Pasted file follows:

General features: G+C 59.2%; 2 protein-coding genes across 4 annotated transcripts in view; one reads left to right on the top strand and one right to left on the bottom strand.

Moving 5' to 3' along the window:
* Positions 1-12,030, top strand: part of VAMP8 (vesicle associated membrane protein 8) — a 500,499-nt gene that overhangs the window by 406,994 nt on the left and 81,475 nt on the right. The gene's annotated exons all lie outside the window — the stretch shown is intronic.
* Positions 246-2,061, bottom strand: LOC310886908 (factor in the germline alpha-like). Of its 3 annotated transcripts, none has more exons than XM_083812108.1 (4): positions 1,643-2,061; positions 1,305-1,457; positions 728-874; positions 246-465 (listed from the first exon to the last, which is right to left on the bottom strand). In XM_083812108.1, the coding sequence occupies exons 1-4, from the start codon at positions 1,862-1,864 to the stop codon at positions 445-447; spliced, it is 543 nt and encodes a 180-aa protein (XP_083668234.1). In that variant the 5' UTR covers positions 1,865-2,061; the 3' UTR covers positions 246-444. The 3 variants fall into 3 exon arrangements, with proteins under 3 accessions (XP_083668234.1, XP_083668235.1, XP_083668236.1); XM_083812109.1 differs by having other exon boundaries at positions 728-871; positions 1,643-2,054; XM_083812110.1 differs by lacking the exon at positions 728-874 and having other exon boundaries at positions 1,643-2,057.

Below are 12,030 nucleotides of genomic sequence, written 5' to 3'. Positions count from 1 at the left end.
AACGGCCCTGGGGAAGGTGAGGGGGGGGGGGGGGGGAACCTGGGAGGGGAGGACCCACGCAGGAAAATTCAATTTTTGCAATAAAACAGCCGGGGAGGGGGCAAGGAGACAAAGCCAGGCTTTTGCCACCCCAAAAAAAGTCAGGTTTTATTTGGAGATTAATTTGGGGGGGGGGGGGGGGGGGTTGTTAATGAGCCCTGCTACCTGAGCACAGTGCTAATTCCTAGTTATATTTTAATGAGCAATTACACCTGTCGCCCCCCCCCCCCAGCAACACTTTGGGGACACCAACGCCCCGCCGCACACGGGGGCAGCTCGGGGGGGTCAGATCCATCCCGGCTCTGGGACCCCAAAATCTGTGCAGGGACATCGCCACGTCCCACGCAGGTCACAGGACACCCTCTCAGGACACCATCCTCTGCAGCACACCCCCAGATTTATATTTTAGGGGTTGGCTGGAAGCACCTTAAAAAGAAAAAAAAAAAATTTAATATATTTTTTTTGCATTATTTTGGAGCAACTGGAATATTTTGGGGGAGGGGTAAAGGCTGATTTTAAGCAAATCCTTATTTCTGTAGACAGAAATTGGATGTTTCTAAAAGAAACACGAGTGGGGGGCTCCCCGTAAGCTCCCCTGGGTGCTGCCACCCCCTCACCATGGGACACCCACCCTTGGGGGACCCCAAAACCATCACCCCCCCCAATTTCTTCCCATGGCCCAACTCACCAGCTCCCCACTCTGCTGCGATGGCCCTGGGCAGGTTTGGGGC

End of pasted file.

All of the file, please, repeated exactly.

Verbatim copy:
General features: G+C 59.2%; 2 protein-coding genes across 4 annotated transcripts in view; one reads left to right on the top strand and one right to left on the bottom strand.

Moving 5' to 3' along the window:
* Positions 1-12,030, top strand: part of VAMP8 (vesicle associated membrane protein 8) — a 500,499-nt gene that overhangs the window by 406,994 nt on the left and 81,475 nt on the right. The gene's annotated exons all lie outside the window — the stretch shown is intronic.
* Positions 246-2,061, bottom strand: LOC310886908 (factor in the germline alpha-like). Of its 3 annotated transcripts, none has more exons than XM_083812108.1 (4): positions 1,643-2,061; positions 1,305-1,457; positions 728-874; positions 246-465 (listed from the first exon to the last, which is right to left on the bottom strand). In XM_083812108.1, the coding sequence occupies exons 1-4, from the start codon at positions 1,862-1,864 to the stop codon at positions 445-447; spliced, it is 543 nt and encodes a 180-aa protein (XP_083668234.1). In that variant the 5' UTR covers positions 1,865-2,061; the 3' UTR covers positions 246-444. The 3 variants fall into 3 exon arrangements, with proteins under 3 accessions (XP_083668234.1, XP_083668235.1, XP_083668236.1); XM_083812109.1 differs by having other exon boundaries at positions 728-871; positions 1,643-2,054; XM_083812110.1 differs by lacking the exon at positions 728-874 and having other exon boundaries at positions 1,643-2,057.

Below are 12,030 nucleotides of genomic sequence, written 5' to 3'. Positions count from 1 at the left end.
AACGGCCCTGGGGAAGGTGAGGGGGGGGGGGGGGGGAACCTGGGAGGGGAGGACCCACGCAGGAAAATTCAATTTTTGCAATAAAACAGCCGGGGAGGGGGCAAGGAGACAAAGCCAGGCTTTTGCCACCCCAAAAAAAGTCAGGTTTTATTTGGAGATTAATTTGGGGGGGGGGGGGGGGGGGTTGTTAATGAGCCCTGCTACCTGAGCACAGTGCTAATTCCTAGTTATATTTTAATGAGCAATTACACCTGTCGCCCCCCCCCCCCAGCAACACTTTGGGGACACCAACGCCCCGCCGCACACGGGGGCAGCTCGGGGGGGTCAGATCCATCCCGGCTCTGGGACCCCAAAATCTGTGCAGGGACATCGCCACGTCCCACGCAGGTCACAGGACACCCTCTCAGGACACCATCCTCTGCAGCACACCCCCAGATTTATATTTTAGGGGTTGGCTGGAAGCACCTTAAAAAGAAAAAAAAAAAATTTAATATATTTTTTTTGCATTATTTTGGAGCAACTGGAATATTTTGGGGGAGGGGTAAAGGCTGATTTTAAGCAAATCCTTATTTCTGTAGACAGAAATTGGATGTTTCTAAAAGAAACACGAGTGGGGGGCTCCCCGTAAGCTCCCCTGGGTGCTGCCACCCCCTCACCATGGGACACCCACCCTTGGGGGACCCCAAAACCATCACCCCCCCCAATTTCTTCCCATGGCCCAACTCACCAGCTCCCCACTCTGCTGCGATGGCCCTGGGCAGGTTTGGGGC